Human resources has entered a new era, with its role transforming hugely. From earlier serving largely as an administrative function focused on managing employees, HR is now expected to play a more strategic role by working closely with senior management to help the organization achieve its targeted business outcomes.
A key driver of this transformation has been people analytics. Now considered a must-have capability for HR professionals, its growing popularity can be seen in the following statistics:
- According to the Global Human Capital Trends study by Bersin by Deloitte, 71% of companies see it as a high priority in their organizations
- Another study by Bersin by Deloitte revealed that 69% of organizations have a dedicated team for this purpose, and are actively building an integrated store of people-related data
What exactly is people analytics? According to HR Technologist, it can be defined as “the deeply data-driven and goal-focused method of studying all people processes, functions, challenges, and opportunities at work to elevate these systems and achieve sustainable business success.” It is essentially a data-driven approach to HR, wherein HR seeks to collect and analyze people’s data to extract insights that could help HR leaders work with senior company management to solve particular business problems.
The following are the types:
- Descriptive analytics: Answers the “what” of something that has happened, using data to understand and reflect on something that had already happened in the past
- Predictive analytics: Answers the “what could happen” i.e. predicts the future based on the past, through statistical models and forecast techniques
- Prescriptive analytics: Answers the “what should be done” i.e. uses simulation algorithms to offer HR professionals a solution most likely to provide the desired outcome, from among different possible solutions
- Strategic analytics: Answers the “why” by developing causal models and looking for the reasons for a certain occurrence
Applications of people analytics are many. It can be applied to a wide range of business issues, such as:
- Market trends that might pose a threat to their company
- Understanding opportunities for business development
The key function is problem-solving, and its effective use can have an upward impact on the bottom-line of the organization.
Proper, successful implementation requires a number of steps. These are mentioned below:
- Get buy-in from the C-suite: Successful implementation at a company cannot happen without the company leadership is on board with the initiative. Convincing them of the relevance requires showing them the numbers and applying the analytics to their challenges. The insights gathered will be proof of the worth of executive leadership.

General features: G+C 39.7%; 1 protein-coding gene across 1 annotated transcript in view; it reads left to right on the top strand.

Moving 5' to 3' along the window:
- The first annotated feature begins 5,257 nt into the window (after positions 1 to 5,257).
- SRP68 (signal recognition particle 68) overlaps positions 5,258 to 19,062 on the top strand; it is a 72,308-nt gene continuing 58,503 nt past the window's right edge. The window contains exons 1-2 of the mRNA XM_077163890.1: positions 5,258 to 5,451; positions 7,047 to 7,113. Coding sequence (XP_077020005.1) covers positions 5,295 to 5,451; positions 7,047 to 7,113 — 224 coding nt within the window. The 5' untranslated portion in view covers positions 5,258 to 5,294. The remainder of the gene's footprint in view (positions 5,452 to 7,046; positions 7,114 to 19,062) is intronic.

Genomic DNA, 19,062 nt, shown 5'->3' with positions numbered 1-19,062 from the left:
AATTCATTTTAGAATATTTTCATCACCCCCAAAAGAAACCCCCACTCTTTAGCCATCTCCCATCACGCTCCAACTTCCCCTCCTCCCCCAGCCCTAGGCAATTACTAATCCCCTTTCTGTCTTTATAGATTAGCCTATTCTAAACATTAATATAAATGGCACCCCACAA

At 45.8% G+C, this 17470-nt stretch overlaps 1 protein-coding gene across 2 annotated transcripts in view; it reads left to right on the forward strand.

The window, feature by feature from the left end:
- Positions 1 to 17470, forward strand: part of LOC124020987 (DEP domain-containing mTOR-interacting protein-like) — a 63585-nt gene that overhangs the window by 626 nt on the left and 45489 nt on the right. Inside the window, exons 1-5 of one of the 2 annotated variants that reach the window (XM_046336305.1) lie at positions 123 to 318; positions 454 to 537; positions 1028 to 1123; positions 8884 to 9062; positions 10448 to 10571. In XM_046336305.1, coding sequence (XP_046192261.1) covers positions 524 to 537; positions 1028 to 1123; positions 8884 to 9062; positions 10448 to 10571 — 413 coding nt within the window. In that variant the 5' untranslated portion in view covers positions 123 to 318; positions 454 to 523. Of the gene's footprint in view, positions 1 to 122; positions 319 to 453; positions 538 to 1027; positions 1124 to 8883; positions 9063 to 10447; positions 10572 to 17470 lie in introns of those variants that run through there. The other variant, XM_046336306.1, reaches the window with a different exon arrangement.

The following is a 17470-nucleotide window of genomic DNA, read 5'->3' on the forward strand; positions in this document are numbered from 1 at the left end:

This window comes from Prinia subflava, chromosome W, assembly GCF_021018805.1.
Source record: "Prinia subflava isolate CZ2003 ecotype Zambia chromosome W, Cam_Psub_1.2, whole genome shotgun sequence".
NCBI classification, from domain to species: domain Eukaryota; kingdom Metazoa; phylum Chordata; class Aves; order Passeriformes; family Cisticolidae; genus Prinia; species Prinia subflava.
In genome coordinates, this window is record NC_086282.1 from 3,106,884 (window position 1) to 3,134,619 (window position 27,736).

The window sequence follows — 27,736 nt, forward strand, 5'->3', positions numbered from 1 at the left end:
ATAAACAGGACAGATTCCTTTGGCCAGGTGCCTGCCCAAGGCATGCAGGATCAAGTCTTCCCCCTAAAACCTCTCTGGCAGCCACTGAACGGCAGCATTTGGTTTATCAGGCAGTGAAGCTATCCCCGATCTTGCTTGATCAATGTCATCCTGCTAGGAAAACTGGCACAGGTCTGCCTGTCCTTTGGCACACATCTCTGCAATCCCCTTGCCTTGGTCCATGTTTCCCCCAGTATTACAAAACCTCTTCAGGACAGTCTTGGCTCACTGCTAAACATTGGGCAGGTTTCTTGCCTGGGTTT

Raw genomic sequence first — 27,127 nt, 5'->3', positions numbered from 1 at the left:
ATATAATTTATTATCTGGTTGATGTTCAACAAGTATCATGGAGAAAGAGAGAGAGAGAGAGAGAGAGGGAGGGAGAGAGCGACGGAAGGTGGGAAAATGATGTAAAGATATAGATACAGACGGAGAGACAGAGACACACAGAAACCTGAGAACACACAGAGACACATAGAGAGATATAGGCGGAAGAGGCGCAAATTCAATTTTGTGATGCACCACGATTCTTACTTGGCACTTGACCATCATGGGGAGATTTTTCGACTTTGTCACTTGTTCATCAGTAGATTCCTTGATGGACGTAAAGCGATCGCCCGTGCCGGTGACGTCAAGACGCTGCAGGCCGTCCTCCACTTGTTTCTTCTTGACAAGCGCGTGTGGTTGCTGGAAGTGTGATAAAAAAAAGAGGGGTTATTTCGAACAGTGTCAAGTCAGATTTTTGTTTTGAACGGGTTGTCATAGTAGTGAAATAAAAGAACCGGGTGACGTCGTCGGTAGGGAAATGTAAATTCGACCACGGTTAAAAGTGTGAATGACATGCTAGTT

- Use the data that matters: It is important to identify data relevant to business goals from among the masses of data that flow into the company and accordingly set key performance indicators (KPIs). This allows more targeted use of limited resources and time.
- Put together a team: Given that most HR professionals do not know much about reading and analyzing data, they must be provided with the necessary education and training. When they have been trained, they should be included in a dedicated team for the purpose, and given the multidisciplinary nature of the field, there should be members from other departments too.
- Use the right tools: Specialized software for this purpose works better than some embedded functionalities in the HRIS. Many different tools are available in the market, and using such specialized tools helps to collect, analyze, and use the data for the benefit of the company, along with automating and customizing data reporting.
- Understand legal constraints: Data collection involves ethical and legal constraints, implying that confidentiality, privacy, and security must be upheld as per standards. HR leaders must ensure that employee privacy is respected and there is openness and transparency about data collected.
What are the benefits of companies? Though current use is often seen in reporting on HR metrics (such as diversity, gender pay equity, and turnover) and benchmarking, there are many more things that can be done:
- Make a business case for HR initiatives: use the insights gathered to make a business case – backed by data – for new HR initiatives proposed to be implemented in the company.
- Demonstrate the effectiveness of HR interventions: Data can reveal how well particular HR initiatives and policies worked, and enable a choice between different options.
- Transform the HR-employee relationship: Employees expect to be treated as consumers, and HR can use analytics to improve the employee experience.
- Make data-driven decisions: Gut feelings have value but are often unreliable, and HR analytics enables better, more reliable decisions to be made.
- Become a strategic partner: From just leading administrative functions of hiring, disbursing salaries, and others relating to people, HR leaders can become strategic partners of senior management, taking better decisions backed by strong data.
With a proliferation of data as well as of technology-driven tools to analyze it, the future of people analytics definitely looks bright, offering competitive advantages to companies and a much-improved experience to their employees.